Feinstein eyes $400M center for bioelectronic med

MIRA, MIRA, on the ball: Feinstein Institute head Kevin Tracey is one of two Feinstein researchers receiving major NIH awards this week.

By GREGORY ZELLER // Hundreds of millions of dollars, 250,000 square feet, dozens of laboratories and one throbbing center at the heart of a reinvigorated Long Island economy.

Yep. Kevin Tracey thinks big.

His vision for a sparkling new Center for Bioelectric Medicine is barely past the drawing board, but already the president and CEO of the Feinstein Institute for Medical Research – the R&D arm of the North Shore-LIJ Health System – envisions a game-changing facility that serves as a regional economic backbone while drastically reducing modern medicine’s reliance on pharmaceuticals.

Tracey acknowledges “there will always be a role for drugs in the treatment of certain diseases.” But with his vagus nerve experiments unlocking new treatment options, he’s pitching an engineering and experimentation mecca “where we do the research to make the devices that replace drugs.”

Tracey couldn’t say for certain that the center would be constructed on Long Island – “We’re looking on Long Island and we’re looking at other options” – but with the Island desperately searching for a post-Grumman economic identity, the stars just may be aligned.

“Long Island offers several significant advantages,” he noted. “Proximity to the Feinstein Institute and to the campuses of Cold Spring Harbor Laboratory and Hofstra, as well as Stony Brook (University) and Brookhaven (National Laboratory), plus a population of young people interested in technology.”

Wherever it’s built, the center will be “on the order of $400 million,” according to Tracey, with up to 50 laboratories and medical-engineering shops filling about a quarter-of-a-million square feet. The focus will be a field that combines neuroscience, molecular biology and biomechanical engineering, with the facility employing as many as 400 technical professionals and numerous office administrators.

Tracey said the Feinstein Institute and North Shore-LIJ are looking for “major commitments” to help make the center a reality, including strategic partnerships with government and industry and a multifaceted fundraising effort targeting individuals and foundations. Tracey wouldn’t comment on any specific money raised so far, but the Feinstein CEO did note “tremendous interest from all of those sectors.”

Big Pharma is almost certainly a player. Bioelectric treatments could soon replace drug therapies that earn pharmceutical companies billions of dollars a year and top players like GlaxoSmithKline are rushing in.

Also, “There’s a pent-up need on Long Island and in New York to launch a scalable new industry like this,” Tracey said. “This is a major opportunity.”

It’s also a major opportunity to advance the next generation of healthcare.

Tracey, cofounder of California biotech firm SetPoint Medical, is credited with the discovery of the inflammatory reflex, the natural mechanism by which the central nervous system regulates the immune system. He recently authored a paper noting that low-level electrical stimulation of the vagus nerve, which extends from the brain to the abdomen, can reduce inflammation throughout the body, making the non-pharmaceutical therapy a potential treatment for numerous inflammatory diseases.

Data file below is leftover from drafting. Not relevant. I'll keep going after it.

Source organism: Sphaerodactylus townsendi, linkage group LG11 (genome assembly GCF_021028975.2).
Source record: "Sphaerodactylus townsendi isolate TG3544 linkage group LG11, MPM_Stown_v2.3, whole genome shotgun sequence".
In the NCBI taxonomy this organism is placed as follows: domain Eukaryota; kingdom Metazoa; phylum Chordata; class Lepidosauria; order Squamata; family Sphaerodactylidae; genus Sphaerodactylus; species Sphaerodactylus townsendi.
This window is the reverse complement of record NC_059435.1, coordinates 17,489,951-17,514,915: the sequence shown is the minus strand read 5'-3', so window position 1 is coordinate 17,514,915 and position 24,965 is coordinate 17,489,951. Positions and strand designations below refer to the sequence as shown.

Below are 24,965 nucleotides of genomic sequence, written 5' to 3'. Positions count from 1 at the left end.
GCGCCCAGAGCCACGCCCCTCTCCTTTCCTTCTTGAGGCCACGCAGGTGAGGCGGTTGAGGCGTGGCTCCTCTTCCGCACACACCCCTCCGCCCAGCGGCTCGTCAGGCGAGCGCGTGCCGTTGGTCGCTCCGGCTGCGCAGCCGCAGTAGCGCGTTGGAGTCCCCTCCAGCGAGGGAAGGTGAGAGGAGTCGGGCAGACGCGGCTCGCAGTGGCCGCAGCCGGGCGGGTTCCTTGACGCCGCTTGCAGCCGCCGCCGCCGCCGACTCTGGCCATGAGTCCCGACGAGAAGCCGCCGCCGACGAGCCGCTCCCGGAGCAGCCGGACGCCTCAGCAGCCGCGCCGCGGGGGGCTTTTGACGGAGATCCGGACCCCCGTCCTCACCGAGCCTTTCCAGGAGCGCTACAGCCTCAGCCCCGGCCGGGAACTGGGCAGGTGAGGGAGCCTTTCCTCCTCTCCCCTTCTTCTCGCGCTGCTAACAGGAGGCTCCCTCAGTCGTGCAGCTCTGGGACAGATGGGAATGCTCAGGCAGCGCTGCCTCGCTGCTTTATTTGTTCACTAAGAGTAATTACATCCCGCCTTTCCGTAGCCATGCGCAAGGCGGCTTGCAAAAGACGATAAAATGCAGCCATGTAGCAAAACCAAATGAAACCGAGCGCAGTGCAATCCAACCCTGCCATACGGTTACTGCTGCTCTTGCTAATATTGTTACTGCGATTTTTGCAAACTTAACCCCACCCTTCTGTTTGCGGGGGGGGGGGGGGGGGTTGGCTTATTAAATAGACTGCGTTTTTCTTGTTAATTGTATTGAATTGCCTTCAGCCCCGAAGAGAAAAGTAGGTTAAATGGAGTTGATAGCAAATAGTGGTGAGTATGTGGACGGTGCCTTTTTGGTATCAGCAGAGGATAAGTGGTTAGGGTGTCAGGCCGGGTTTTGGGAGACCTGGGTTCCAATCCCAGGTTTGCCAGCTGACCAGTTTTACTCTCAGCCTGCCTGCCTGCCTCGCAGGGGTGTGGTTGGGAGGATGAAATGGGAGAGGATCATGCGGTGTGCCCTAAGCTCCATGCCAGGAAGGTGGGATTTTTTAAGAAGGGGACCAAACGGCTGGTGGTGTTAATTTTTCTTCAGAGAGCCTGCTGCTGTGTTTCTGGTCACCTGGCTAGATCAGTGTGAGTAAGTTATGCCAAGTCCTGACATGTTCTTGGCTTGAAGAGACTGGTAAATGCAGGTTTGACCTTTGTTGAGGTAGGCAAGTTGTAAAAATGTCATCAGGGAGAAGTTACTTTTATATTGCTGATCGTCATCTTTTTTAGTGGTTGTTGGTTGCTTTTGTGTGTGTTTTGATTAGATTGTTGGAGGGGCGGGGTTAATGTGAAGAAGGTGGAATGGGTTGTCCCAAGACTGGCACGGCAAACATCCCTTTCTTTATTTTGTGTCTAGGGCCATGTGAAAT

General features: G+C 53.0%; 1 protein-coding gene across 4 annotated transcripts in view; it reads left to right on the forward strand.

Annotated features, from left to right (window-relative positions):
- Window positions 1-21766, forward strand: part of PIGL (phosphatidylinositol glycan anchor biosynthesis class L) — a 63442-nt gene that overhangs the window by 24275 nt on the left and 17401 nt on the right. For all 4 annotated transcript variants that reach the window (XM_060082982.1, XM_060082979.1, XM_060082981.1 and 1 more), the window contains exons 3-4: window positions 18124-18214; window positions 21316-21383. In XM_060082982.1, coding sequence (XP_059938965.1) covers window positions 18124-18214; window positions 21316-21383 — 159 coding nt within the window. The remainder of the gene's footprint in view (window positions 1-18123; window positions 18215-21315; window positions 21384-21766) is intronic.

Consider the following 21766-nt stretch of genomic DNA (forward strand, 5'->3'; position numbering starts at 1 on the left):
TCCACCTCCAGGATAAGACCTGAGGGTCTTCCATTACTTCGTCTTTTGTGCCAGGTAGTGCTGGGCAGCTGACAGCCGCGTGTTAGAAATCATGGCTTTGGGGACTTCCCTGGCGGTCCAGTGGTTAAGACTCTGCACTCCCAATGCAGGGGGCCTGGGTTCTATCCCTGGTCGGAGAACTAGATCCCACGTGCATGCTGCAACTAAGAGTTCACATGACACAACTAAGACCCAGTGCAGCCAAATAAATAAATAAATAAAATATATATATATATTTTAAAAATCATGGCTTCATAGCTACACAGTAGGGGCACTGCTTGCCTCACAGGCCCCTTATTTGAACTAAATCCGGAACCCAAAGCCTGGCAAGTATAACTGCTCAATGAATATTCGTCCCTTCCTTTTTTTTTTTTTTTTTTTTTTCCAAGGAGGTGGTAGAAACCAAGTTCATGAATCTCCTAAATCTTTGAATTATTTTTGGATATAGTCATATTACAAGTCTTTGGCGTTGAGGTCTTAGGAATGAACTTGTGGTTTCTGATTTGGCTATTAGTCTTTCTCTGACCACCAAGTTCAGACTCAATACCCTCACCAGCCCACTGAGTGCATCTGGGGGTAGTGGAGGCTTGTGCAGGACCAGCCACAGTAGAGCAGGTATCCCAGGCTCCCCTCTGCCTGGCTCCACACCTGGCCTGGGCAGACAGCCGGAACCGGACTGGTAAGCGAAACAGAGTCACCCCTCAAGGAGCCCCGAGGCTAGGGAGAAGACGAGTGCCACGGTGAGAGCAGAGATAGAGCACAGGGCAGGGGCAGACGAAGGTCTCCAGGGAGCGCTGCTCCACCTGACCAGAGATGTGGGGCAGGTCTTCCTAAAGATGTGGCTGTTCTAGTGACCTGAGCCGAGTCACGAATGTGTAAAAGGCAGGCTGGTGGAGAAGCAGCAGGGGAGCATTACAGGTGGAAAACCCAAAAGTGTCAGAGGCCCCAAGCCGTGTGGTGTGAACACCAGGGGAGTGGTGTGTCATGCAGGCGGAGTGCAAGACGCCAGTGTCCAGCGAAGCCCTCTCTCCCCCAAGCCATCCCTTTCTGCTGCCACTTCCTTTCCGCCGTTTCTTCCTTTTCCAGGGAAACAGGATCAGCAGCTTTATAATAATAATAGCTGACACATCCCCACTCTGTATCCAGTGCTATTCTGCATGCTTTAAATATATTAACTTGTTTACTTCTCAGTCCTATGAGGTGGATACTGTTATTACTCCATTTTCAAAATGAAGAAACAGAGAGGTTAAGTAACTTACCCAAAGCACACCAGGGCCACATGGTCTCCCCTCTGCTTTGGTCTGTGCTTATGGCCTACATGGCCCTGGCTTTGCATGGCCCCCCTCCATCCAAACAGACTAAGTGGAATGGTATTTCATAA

And vagus nerve stimulation, Tracey noted, is just one application of bioelectric medicine.

That makes him the preeminent researcher in a cutting-edge field with potential implications for patients suffering from cancer, diabetes, hypertension, inflammatory bowel disease, rheumatoid arthritis and a host of other conditions.

“The vagus nerve shows that it can be done,” he said. “The potential for treating diseases is extensive. These are big, big markets.”

Which is why the center is a big, big deal, not only in gathering the resources to make it happen but in its potential as an economic driver – “the kind of idea that can launch a new industrial corridor,” according to Tracey. Certainly, the Feinstein Institute thinks so: Tracey has already begun recruiting potential CBM residents, including “leaders” who will “help develop a plan as to what the building is going to be and where it’s going.”

The Feinstein president couldn’t say whether planners are thinking new construction or renovation of an existing facility, noting “everything is on the table.” He did add, however, that “the ideal location would be in a campus environment, with all the things that come with a university or a research campus.”

“On Long Island, this makes sense,” Tracey said. “Ranging from Computer Associates to the Broadhollow facilities, there’s precedence for this.”

The next step will be forming some of those strategic partnerships, ideally by the end of this year, followed by the creation of a building plan and construction schedule. Tracey recognizes that redefining modern medicine and simultaneously rebuilding a regional economy is no minor undertaking, but noted “overwhelmingly positive” responses from “very significant potential corporate sponsors in the technology space.”

“The response from chip companies and from medical device companies and potential partners in pharma has been tremendous,” he said. “The idea is a good one, and we look forward to building it here.”